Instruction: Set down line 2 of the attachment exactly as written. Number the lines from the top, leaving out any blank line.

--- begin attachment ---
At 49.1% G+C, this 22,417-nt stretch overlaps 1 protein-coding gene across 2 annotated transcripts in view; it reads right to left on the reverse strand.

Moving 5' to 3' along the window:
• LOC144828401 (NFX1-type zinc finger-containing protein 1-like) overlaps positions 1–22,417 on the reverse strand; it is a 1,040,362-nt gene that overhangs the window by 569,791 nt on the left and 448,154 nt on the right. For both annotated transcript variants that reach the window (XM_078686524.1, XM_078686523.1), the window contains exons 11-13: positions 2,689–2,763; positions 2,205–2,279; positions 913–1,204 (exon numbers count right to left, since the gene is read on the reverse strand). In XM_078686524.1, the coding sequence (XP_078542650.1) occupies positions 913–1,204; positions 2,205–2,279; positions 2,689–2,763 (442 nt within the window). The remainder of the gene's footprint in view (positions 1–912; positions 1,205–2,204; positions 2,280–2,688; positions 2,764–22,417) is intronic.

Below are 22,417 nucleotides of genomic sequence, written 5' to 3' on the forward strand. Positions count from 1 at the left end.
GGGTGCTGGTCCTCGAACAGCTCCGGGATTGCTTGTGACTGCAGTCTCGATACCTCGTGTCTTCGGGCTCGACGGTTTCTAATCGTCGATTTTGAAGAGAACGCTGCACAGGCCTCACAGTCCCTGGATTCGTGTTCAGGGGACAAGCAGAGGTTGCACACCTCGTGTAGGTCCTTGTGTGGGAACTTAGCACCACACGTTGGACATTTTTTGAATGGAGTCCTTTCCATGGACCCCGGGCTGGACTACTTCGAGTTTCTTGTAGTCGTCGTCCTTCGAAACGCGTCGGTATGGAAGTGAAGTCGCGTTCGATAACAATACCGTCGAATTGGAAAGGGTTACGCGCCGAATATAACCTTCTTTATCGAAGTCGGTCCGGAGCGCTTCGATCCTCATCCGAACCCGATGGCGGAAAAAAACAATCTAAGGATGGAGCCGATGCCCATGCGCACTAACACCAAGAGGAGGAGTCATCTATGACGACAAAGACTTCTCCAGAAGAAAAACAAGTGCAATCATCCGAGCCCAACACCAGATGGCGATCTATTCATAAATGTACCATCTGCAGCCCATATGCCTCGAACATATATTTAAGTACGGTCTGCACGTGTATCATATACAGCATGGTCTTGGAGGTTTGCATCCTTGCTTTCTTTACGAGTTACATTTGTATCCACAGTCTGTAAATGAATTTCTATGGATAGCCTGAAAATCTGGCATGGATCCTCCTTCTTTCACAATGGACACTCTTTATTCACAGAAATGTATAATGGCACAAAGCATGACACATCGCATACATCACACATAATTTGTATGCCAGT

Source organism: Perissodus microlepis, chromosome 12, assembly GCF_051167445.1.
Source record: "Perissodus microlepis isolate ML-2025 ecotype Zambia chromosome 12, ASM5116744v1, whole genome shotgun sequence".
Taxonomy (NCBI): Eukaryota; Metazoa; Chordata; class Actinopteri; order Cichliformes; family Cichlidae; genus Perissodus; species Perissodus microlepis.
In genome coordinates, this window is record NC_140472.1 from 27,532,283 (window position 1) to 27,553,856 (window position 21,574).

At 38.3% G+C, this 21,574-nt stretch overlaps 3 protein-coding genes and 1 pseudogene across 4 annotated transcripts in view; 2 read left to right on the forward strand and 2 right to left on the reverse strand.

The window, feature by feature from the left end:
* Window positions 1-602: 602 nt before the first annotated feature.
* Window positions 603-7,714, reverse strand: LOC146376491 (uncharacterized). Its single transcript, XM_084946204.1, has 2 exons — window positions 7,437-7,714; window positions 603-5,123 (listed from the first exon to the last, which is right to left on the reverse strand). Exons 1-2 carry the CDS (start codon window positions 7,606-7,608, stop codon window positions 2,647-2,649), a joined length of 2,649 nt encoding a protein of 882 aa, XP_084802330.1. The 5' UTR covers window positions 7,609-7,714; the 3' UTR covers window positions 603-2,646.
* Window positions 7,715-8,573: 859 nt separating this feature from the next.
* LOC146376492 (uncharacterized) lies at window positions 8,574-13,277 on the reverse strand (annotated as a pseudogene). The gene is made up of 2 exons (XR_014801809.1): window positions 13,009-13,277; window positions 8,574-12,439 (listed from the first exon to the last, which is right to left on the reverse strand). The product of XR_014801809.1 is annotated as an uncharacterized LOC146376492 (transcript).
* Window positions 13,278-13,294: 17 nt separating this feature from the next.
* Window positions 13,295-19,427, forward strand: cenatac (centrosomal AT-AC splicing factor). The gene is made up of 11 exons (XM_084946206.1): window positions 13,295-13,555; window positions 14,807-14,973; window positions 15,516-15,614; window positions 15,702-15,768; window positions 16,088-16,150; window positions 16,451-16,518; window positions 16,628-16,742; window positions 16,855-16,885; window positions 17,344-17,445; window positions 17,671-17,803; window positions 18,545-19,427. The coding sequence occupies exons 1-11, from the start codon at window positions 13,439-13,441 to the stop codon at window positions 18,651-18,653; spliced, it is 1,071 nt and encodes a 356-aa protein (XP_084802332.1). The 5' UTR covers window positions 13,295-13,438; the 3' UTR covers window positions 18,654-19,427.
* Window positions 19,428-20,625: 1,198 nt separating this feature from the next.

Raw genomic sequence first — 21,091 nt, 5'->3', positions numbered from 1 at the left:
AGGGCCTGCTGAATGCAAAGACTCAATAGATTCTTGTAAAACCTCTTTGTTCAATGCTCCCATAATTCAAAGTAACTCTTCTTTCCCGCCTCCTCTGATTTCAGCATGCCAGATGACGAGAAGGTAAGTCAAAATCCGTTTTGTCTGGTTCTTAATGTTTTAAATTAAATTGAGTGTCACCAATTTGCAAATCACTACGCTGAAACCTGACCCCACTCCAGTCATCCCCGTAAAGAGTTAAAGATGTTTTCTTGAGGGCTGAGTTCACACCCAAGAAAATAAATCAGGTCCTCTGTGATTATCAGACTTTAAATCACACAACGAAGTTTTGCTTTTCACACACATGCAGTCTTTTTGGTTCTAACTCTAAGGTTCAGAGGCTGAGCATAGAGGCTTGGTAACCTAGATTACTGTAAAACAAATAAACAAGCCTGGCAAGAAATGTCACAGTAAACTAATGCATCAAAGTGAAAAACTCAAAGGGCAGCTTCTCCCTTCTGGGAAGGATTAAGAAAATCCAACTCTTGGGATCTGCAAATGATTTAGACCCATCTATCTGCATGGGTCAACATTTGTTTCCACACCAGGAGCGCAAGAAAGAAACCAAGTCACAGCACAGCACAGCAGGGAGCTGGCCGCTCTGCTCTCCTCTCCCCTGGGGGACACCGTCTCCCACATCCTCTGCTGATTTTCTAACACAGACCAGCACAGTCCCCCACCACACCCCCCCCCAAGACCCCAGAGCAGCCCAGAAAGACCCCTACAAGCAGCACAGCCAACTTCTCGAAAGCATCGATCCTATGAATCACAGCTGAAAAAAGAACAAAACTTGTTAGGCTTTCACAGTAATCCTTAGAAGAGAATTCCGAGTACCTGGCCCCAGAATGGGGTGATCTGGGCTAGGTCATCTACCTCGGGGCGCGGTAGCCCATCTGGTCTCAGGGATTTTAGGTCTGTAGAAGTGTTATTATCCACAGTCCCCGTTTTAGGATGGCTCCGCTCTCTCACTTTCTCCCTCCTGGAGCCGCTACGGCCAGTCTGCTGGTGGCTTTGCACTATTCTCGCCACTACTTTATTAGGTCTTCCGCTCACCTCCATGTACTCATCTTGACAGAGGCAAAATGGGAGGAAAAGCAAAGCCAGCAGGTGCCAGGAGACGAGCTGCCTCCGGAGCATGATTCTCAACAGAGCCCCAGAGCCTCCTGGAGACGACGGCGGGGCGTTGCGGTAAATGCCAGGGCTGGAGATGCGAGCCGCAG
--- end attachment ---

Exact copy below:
Moving 5' to 3' along the window: